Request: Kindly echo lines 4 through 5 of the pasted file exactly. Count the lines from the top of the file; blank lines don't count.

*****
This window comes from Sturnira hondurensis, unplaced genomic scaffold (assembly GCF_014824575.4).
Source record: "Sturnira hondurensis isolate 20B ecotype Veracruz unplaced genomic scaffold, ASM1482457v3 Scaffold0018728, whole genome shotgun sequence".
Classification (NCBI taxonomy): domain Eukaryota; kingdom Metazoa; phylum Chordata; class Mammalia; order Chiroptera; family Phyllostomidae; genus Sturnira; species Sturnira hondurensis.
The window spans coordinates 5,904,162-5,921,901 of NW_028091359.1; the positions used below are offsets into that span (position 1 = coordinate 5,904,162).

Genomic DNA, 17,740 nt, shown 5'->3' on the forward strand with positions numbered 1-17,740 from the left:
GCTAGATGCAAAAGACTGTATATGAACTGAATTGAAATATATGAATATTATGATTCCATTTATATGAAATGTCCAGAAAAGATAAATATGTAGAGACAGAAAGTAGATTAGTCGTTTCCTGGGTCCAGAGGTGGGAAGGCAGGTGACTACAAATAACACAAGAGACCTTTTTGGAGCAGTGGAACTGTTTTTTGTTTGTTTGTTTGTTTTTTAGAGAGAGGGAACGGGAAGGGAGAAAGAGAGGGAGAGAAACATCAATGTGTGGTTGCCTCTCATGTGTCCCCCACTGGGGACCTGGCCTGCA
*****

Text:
The window spans coordinates 5,904,162-5,921,901 of NW_028091359.1; the positions used below are offsets into that span (position 1 = coordinate 5,904,162).

Genomic DNA, 17,740 nt, shown 5'->3' on the forward strand with positions numbered 1-17,740 from the left: